Ganthor wants to get to the other side because he likes it there better. Now there is Ganthor on the other side, and also over there, and they want to be together, so they meet in the middle.

This was another reason they were both Ganthor – they kept meeting in the middle who knew why.

Stueben had something wrong with his head, and when he would rummage he would sometimes stop and press his head against some sharp part of the wood, as if he were trying to discover what had happened. However long ago it had happened he was still trying to find it out. It did not look good for him.

Sometimes the beavers would come and line up near the glass. Mouselet in front, in her spot, either Ganthor anywhere behind her, and Stueben off to one side, kind of crouched. They would stand there and stare out and then it wasn’t clear whose side of the glass was whose. The nurse hated it.

Oh, they’re doing it, she would say, and curse quietly, massage her wrists, and turn the wheelchair around. That’s it for the fucking zoo.

But today he didn’t want to go, and when she turned the wheelchair, he tried to turn and keep looking at the beavers. He was sure they had seen him. He felt they had actually seen him through the glass. Could it be? He tried to cry out, and he did, he cried out, something he had never heard, this cry of his.

Behind him there was an enormous crash, and the nurse started to run.

 

4

The beavers waited, and bided their time. They got a feel for when he would come, and they tried to show him, through semi-ritualized behavior, what he needed to know. At the end of each performance they would gather to bow, and then they would resume from the beginning. However many times we have to do it, they would say to each other. However many times.

They spoke in the darkness of the dam about the time when he might call out and what they would do. It was a hope beyond hope, and sometimes Ganthor felt it would never happen. Ganthor would say, we are waiting for nothing, actually for nothing. And then Mouselet would hit her head against the ground, and Stueben would vomit, and Ganthor would piss. But they were sturdy as boards, and their strength came back each morning. However much was taken, it always came back, for there was no work for them to do but that – and there is always strength to do the work that is yours.

We love him, said Stueben one day. It is a matter of love. Ganthor said he did not love anyone. Ganthor agreed. Mouselet said everything is done through love, there isn’t anything else, so . . .

But Stueben insisted it was different. I am not doing the job I should. There is something I can do in that woodpile that will reach him. I just know there is.

And when it comes, he said, when the moment comes, be ready Mouselet. You are the one to crack the glass.

 

5

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V
 

CRASH!




CRASH!




CRASH!




CRASH!




The nurse ran on, her paper garments ripping freely in her fear. She shoved the wheelchair haphazardly before her, and it turned, turned on its broken wheel, tangled her leg, and she fell past it, heavily on the ground, screaming her flapping tongue. The beavers came, and were among them. It was a madcap question, shouted into the face, and the beavers drove like arms through the air. The nurse was dead in moments; they turned from her, and they pulled the chair off the one who had fallen.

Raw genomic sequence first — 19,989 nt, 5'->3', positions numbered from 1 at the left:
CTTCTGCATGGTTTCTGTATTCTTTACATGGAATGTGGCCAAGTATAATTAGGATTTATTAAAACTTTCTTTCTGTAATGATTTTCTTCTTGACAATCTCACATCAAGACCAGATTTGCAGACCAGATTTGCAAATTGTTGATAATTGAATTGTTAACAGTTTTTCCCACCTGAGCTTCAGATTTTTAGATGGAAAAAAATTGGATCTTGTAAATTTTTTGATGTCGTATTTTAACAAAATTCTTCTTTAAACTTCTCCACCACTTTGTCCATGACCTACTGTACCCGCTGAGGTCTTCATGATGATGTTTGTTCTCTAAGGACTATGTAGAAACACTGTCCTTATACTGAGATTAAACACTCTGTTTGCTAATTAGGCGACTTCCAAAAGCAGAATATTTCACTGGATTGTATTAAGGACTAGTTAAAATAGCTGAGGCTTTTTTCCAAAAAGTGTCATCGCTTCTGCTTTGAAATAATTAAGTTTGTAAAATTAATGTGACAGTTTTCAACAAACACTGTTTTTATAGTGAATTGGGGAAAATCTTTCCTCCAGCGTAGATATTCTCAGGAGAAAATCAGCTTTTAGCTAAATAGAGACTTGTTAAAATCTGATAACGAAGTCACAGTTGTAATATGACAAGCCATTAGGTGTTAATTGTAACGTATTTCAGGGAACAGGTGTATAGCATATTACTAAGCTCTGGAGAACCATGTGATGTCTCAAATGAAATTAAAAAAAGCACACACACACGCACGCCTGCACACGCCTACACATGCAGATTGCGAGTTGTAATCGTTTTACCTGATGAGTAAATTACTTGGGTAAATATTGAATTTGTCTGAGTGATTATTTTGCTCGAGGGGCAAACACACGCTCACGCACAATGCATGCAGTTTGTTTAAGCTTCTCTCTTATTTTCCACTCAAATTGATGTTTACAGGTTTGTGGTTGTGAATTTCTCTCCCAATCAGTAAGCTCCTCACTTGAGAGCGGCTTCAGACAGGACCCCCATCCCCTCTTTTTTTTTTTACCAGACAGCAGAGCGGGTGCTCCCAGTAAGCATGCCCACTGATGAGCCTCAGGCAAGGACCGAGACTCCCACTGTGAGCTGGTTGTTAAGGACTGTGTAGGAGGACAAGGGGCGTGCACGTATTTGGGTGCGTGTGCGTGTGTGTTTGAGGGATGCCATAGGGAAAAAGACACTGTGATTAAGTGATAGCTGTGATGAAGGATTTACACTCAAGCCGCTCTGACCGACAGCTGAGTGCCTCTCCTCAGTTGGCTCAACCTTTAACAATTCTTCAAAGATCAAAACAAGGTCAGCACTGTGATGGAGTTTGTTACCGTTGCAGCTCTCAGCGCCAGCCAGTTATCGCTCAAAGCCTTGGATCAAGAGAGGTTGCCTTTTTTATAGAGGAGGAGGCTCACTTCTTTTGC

My love, they cried, my love, my dear, and they beat at him with their hands and feet, with their tails and mouths, with their eyes and noses, bristles, combs, beaks. They tore at him, revenged him, delivered him. He crouched under it, and his crippled legs were ripped away, and his twisted shoulders, his false little neck, his squinting eyes, the little dive of his hair about his ears, ripped away it all went. And there he was then, one of them, fresh and clean, his rough fur lapping at the edges of himself, his strong teeth, his flatness of whip, his sternness of leap and swim and cant.

They drew him up, and he held himself to them, and so happy they all were,

so complete was their victory

they hardly knew – should they go back to the dam or somewhere else? Where else could there be? They looked at each other and they were so many but also so few. They were too old and too young. All the years left to them could not be crossed except by accident, but suddenly it felt – they were poised above, could somehow see the flat rush of time. But it curled and tore like heat at their eyes.

They were there together on the stupid carpeting and the sound they were making was the sound of beavers.

 

+

My friends, what I mean is, this life is shallow like a plate. It goes no further.

I love you all. Now I know you and I love you, and it doesn’t matter for this life will kill us without knowing us and ruin our beautiful hearts without seeing them, and there is nothing breathing never nothing anything to breathe inside a stone.

 

Photograph courtesy of the author

Introduction
The New Me